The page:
In Washington, a bill called the Reproductive Parity Act is going through Congress. If passed it would ensure that insurance plans that are included in the exchange would continue to cover abortion, (as they do right now). Governor Inslee called for the Washington State Senate to vote on the bill.
The Reproductive Parity Act is the name given to bills that would, if passed into law, help women in Washington to maintain their current health insurance coverage when the state health insurance exchange opens in October of 2013. Washington already includes coverage for abortion in health plans that include coverage for maternity.
In early 2012, the Washington House of Representatives passed bill HB2330. This means that the House voted to pass the Reproductive Parity Act into law. Before a bill can become a law, it must pass both the House of Representatives and the Senate, (and then be signed by the Governor of the state).
In 2012, the Washington Senate decided to simply ignore the Reproductive Parity Act. They didn’t vote against it – they decided not to hold a vote at all. The result was that the Senate was able to kill the Reproductive Parity Act for that session without allowing the Senators to cast a vote about it.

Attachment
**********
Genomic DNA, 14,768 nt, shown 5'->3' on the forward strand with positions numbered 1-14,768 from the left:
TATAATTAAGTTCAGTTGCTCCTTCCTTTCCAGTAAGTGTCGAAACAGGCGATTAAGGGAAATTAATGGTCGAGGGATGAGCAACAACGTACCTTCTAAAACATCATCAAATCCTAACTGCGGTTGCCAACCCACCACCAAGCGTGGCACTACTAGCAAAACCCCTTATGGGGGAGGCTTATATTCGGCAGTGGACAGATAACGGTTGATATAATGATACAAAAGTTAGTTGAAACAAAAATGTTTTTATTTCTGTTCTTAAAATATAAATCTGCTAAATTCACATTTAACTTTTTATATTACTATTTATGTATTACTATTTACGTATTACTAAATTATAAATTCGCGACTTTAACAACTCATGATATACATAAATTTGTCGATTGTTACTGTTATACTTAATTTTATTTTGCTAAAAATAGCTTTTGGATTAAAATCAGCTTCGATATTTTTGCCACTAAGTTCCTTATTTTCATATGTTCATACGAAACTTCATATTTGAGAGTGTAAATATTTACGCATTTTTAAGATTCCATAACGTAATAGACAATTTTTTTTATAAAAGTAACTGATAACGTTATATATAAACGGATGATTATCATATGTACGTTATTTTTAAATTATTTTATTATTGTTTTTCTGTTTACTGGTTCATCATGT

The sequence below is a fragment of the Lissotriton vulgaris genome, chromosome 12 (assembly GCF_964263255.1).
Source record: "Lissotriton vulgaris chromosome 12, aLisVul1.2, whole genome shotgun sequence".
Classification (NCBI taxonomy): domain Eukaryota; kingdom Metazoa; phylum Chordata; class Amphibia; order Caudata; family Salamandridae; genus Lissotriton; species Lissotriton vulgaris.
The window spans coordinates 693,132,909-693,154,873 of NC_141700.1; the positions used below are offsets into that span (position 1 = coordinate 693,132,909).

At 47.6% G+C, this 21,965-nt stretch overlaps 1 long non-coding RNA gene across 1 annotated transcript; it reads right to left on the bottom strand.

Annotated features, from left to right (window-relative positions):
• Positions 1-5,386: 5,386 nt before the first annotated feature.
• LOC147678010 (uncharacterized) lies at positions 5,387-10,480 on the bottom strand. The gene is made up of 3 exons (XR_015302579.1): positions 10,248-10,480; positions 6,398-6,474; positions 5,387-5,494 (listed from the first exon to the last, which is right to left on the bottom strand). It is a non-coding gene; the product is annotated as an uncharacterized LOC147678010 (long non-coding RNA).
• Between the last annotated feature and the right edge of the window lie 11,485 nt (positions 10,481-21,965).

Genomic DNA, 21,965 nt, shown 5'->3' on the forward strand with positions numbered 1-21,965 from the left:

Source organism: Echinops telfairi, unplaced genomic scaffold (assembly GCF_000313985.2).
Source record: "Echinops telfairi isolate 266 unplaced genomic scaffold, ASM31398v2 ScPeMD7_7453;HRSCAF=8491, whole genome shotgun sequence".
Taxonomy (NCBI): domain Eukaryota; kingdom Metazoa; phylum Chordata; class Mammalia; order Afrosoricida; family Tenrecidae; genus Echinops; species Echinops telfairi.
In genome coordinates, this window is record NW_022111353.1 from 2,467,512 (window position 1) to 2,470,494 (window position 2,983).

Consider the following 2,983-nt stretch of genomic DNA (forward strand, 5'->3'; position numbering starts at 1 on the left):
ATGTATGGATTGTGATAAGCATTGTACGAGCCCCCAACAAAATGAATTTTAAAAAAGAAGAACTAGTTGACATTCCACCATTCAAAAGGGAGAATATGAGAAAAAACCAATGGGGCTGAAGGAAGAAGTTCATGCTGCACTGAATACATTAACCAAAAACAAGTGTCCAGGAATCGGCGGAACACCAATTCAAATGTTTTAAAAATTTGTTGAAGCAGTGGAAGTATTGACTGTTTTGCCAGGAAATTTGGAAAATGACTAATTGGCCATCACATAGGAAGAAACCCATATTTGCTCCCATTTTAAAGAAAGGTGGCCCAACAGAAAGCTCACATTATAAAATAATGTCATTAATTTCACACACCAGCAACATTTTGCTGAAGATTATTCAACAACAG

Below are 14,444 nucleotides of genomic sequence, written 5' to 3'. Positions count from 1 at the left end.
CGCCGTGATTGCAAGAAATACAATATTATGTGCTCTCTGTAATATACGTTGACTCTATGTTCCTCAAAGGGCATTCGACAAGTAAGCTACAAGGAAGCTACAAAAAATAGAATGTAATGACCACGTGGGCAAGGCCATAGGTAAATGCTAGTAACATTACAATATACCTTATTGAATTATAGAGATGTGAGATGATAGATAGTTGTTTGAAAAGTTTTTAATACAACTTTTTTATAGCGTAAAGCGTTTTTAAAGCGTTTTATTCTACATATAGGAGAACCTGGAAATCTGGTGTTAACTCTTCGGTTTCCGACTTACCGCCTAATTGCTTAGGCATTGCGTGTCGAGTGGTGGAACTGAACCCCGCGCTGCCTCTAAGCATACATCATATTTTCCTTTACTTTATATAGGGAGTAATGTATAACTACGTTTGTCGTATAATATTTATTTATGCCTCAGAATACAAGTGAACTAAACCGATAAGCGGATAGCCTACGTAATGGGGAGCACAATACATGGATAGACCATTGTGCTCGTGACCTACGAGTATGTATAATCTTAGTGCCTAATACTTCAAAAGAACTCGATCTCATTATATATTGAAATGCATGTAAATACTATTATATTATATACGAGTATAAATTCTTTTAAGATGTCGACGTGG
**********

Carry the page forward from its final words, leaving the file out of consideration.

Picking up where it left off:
On Monday, February 18, 2013, a crowd of 250 people, who support the Reproductive Parity Act, gathered at the state’s Capitol. Governor Jay Inslee called for an up or down vote in the Senate on the Act. He said:
Washington state doesn’t deserve just a hearing on the Reproductive Parity Act. It deserves a vote in the state Senate on the Reproductive Parity Act. We are going to insist that we are not going to let anybody close the door to democracy in this state.
Previously, Governor Inslee said:
I’m down here making sure that my 17-year-old daughter has the kind of protections that we need in Washington state and that all of our kids have those same protections.
It is worth pointing out that, if made into law, the Reproductive Parity Act would require most insurers in Washington to cover abortion in their health plans. There is wording in the Act that would grant exemptions to insurance carries that object to covering abortion on religious grounds. The bill does not require federal dollars to be used for covering abortion.
It remains to be seen if the Senate will do the right thing, and allow the Senators to cast a vote (either for or against) the Reproductive Parity Bill. There is no good reason to prevent the Senators from casting a vote on a bill.
Image by Cyndy Sims Parr on Flickr